34. 1 point
    I wouldn't say doing it wrong. I routinely forget to wax my hand planes and then when i remember i fly across the room because it cuts that much easier.
  35. 1 point
    Looks great. The cubbies on the sides sure come in handy.
  36. 1 point
    Looks better than anything I have in a shop!
  37. 1 point
    Works for me. I like it.
  38. 1 point
    Not so. I know because you share your work here. I like your work. You don't want this work in your house. There is no finish other than the top and face. And it was quick. The drawers are not dialed in but work. Cherry ply face and no edge work. Also I got lucky on a good picture. This is built for shop life. I say it is a nice cabinet and drill press accessory. Not ready for prime time in the living room. A good tool that should last. My only purchase was $18 for the drawer slides and $3 and change on the pulls. Fringe benefit of being a woodworker.
  39. 1 point
    I’m still on a high from this! Put a Christmas bow on it and I’ll be able to sleep!
  40. 1 point
    Any time I have ever tried to save money building anything, it has always come back to bite me.
  41. 1 point
    Definitely been there. I find there are areas to be stingy and areas to spend a little more to assure success.
  42. 1 point
    B1rdhunter, do you have a young nurse helping you with the walking?
  43. 1 point
    Thé partitions are alder and sapele, just jointed and glued Some 3/4” material together. Ran them through the “real” bandsaw to resaw a little thicker than the 1/4” final thickness, then ran it through the planer to the finished thickness of 1/4”. You can see the feet in the upper left corner of this picture. They’re color-coded, and will be mitered and splined for final assembly, which I’ll do when I’m closer to needing them. The planer took a chunk out of the end of one board. That’s by not paying attention to grain direction, which is more important on thin stuff than any other time.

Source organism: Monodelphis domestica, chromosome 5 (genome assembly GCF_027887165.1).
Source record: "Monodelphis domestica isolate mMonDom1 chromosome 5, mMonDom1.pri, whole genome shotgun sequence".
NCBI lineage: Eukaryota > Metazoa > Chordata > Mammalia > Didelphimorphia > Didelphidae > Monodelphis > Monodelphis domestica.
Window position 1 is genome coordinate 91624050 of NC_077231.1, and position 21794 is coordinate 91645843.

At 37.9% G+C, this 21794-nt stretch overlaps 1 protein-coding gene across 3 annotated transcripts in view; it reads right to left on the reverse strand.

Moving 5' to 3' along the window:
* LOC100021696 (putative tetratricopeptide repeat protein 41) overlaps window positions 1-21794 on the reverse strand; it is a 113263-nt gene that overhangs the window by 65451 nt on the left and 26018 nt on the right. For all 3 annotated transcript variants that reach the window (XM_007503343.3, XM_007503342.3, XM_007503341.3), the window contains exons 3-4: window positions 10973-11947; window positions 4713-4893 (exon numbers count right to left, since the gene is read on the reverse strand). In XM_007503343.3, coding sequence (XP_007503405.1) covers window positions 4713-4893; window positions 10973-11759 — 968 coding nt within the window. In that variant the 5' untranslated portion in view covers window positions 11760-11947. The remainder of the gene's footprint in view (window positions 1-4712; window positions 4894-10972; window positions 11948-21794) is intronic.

44. 1 point
    Thank you. The finishing class gave me some information. But the class covered so many materials and methods that it did not delvee deep enough into any of them. Since the class I have been researching, practicing and actually took one local shellac class. I think that I have a pretty good handle on the process now. The only part of french polishing that I have not done is the first step using pumice to fill in the grain. Does not work well with the burl veneer. Have fun playing with the veneer.
  45. 1 point
    I'm sure they would move to let you at the tree.
  46. 1 point
    Yes, I have tried every method, including drilling out the waste. Working very hard woods drives one to try it all .. Drilling, then splitting out the waste. Cleaned up .. End of my bench ... Regards from Perth Derek
  47. 1 point
    I can see where this would be a safety issue.
  48. 1 point
    Sorry for the delay. Been one of those days... Here's the link to the video I shot this morning about adjusting the Boggs spokeshave.
  49. 1 point
    And his website is worth the time to read!
  50. 0 points
    I am home in bed wondering why anybody would replace both knees at the same time.